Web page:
Redefine Properties, one of the largest real estate companies in South Africa, with assets worth nearly R90bn, is focused on getting higher and sustainable returns before it goes on any acquisition spree.
The real estate investment trust (Reit) released financial statements for the year to end-August 2022 on Monday wherein it reported that it has been able to pay dividends again, having not paid an interim payout in 2021, due to a lack of liquidity.
CEO Andrew Konig said Redefine was operating in highly challenging conditions and it made sense for the group to “sweat its portfolio” instead of trying to buy new assets through raising capital at uncomfortably high costs.
“It’s currently very expensive to raise capital in SA. It would set us back if we were to pursue that now,” said Konig.
He said Redefine was weathering tough economic conditions to deliver sustained value and quality earnings thanks to continuous risk management, the disciplined sale of non-core assets and the on-boarding of Polish retail property group EPP.
Distributable income of R3.6bn was earned during the reporting period, representing distributable income of 53.71 cents per share, indicative of an underlying healthy and sustainable property asset base despite ongoing uncertainty over the war in Ukraine, local policy instability and weak overall property fundamentals.
Chief operating officer, Leon Kok, said Redefine now has a geographically diverse asset portfolio worth R88.9bn, about 66% of which by value was in SA and 34% in Poland, the largest economy in eastern Europe. A final dividend of 19.28 cents was declared, bringing the full year dividend to 42.97 cents per share. Earnings guidance for the 2023 financial year remains for distributable income of between 54.2 and 56.4 per cents per share.
Redefine CFO, Ntobeko Nyawo said the company’s balance sheet had also improved in health.
“A standout feature was the sustainability of earnings off the back of a very stable and strong balance sheet with a loan-to-value ratio of 40.2% in supporting our strategy and recovery post the Covid-19 pandemic”, he said.
Redefine’s liquidity position had improved to R6.2bn, of which R1.7bn was cash on hand and R4.5bn access to committed undrawn facilities, R400m more than R5.8bn reported a year before.
A boost to liquidity resources came in the form of timeous disposals of non-core assets, injecting R9.4bn in cash.
Net asset value improved to 720.1 cents per share from 688.6 cents per share a year before, largely because of the inclusion of EPP’s offshore portfolio and SA asset values improving. While the cost of rand-denominated debt increased to 8. 7% from 8.1% in prior year, group weighted cost of debt remains stable at about 6% and the company was well-hedged at 82.9% of total debt.
Kok said Redefine would look for bespoke solutions for those of its properties that had high vacancies.
“There is no silver bullet solution but we are looking at how to improve the use of our assets. We may put in a data centre or use space for third-party logistics. As a landlord in these challenging times, we have to develop ways of using our assets well such that their returns can be enhanced,” said Kok.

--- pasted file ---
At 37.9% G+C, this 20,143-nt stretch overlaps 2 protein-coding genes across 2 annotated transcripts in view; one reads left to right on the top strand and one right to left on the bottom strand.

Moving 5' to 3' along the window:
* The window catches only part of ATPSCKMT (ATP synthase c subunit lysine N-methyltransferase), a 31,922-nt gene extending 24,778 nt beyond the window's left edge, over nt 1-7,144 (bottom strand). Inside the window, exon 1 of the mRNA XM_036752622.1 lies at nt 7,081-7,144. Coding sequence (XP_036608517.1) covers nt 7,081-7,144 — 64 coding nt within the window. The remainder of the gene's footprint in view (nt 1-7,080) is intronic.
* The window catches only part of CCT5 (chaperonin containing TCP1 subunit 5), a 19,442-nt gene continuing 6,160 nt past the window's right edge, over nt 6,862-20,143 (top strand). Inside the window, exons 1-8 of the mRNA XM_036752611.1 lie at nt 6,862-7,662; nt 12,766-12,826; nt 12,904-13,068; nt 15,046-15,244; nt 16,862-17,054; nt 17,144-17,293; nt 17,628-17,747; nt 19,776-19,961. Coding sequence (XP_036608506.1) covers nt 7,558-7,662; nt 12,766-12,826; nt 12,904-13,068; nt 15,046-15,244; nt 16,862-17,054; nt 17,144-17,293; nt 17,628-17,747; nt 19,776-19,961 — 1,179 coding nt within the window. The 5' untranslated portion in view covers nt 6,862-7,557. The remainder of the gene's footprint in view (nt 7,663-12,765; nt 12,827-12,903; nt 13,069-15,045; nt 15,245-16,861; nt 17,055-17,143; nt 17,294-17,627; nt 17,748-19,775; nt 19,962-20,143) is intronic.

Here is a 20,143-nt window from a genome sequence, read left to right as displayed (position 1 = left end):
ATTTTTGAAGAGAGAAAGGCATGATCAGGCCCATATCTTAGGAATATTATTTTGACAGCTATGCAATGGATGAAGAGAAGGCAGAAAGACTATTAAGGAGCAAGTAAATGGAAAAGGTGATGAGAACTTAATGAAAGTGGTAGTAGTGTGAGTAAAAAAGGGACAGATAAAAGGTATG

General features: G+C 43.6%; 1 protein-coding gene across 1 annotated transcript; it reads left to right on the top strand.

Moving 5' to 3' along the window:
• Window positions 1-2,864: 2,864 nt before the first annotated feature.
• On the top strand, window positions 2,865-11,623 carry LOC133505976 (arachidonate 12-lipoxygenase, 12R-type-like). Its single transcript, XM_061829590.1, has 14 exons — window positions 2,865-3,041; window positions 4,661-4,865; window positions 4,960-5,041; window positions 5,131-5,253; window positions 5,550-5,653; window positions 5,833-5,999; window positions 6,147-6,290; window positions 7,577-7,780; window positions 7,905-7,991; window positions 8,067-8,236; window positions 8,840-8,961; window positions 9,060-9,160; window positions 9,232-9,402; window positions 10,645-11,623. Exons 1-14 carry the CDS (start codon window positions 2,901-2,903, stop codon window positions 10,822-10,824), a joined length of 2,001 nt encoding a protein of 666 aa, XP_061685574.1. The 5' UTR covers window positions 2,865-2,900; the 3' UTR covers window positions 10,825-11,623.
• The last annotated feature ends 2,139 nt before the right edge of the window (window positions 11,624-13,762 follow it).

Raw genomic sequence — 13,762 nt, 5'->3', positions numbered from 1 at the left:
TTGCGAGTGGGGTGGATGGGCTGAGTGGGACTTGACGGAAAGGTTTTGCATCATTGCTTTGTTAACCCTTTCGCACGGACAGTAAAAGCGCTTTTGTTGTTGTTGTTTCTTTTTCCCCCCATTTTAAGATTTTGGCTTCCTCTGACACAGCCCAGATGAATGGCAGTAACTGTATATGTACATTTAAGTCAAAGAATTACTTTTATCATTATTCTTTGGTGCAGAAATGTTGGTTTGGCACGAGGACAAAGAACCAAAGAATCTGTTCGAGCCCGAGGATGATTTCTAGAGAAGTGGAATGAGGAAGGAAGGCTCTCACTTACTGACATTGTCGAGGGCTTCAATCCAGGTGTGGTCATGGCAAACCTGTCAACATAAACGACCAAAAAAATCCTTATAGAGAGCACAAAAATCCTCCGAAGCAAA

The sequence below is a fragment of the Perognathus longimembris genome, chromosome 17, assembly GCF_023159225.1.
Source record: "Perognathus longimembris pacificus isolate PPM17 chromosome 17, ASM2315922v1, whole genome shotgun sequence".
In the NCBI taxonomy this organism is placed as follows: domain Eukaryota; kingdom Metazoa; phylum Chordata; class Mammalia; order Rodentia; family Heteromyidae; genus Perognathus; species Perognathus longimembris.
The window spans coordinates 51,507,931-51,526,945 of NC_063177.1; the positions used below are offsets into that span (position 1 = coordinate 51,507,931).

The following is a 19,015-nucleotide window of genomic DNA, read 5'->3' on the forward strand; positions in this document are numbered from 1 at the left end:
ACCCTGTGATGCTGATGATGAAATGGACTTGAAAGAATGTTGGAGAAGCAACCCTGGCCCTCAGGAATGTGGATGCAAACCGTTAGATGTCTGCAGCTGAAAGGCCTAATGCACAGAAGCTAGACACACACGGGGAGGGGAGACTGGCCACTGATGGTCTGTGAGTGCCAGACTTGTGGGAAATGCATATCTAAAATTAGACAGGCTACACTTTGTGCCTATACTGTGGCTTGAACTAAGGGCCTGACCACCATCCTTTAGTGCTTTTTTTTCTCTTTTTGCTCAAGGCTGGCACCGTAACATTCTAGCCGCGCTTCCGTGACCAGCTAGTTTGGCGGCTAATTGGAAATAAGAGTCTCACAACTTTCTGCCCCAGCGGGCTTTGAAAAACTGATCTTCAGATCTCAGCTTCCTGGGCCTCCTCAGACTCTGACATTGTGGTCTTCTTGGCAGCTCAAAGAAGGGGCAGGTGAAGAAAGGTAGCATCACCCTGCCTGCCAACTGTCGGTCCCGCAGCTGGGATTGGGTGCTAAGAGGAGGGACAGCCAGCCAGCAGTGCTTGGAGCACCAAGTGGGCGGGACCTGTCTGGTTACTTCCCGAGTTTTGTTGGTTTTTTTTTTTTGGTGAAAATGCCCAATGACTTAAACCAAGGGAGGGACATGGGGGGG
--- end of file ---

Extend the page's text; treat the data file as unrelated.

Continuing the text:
CEO Andrew Konig, said while Redefine has had to rethink its business in a rising inflation and interest rate environment, its results “demonstrate the outcomes of our purpose of creating and managing spaces in a way that changes lives”.
He said if SA’s economy could grow at 3% that would likely make a dent in the country’s rising unemployment rate. A growing economy would lead to new businesses wanting to rent more office and other space which boded well for the commercial property sector.
Konig said Redefine and other listed landlords were also competing with a new array of investments. This was because, previously, South African retirement funds had been able to invest up to 30% of their investible funds in listed property in terms of regulation 28. As of April 2022, they could now invest up to 45% including in offshore companies.
Redefine reported that a JLL socio-economic impact study demonstrated that Redefine across the South African portfolio ecosystem generated new small, micro and medium enterprises (SMME) sales of R8.3bn, creating 12 850 jobs, showcasing that retail was the biggest job creator across all sectors at 55% of the jobs created, and helped create 8 353 new SMME jobs specifically. Standing out was a statistic showcasing a total GDP contribution of R3.7bn thanks to the activity generated across the portfolio by Redefine during 2022.
“We are having an impact in the communities we operate in and will continue to drive broad progress as we integrate environmental, social, and corporate governance (ESG) initiatives into everything we do so the impact we have is sustainable and value enhancing for more people,” said Konig.
“We have worked hard to create a quality portfolio that is not heavily exposed to secondary grade properties, especially in the office sector where vacancy rates in that sector are scaling 30% for some companies,” he said.
Redefine’s ESG plans continued to gather momentum, with 160 Green Star certifications and 85% of the South African office portfolio by gross lettable area being green certified. In Poland, EPP has 70% and 85% of its retail and office portfolios respectively BREEAM certified.
“We have not just woken up to the need for green solutions but this has been part of our thinking for many years and we are now seeing solid, value-enhancing results,” said Konig.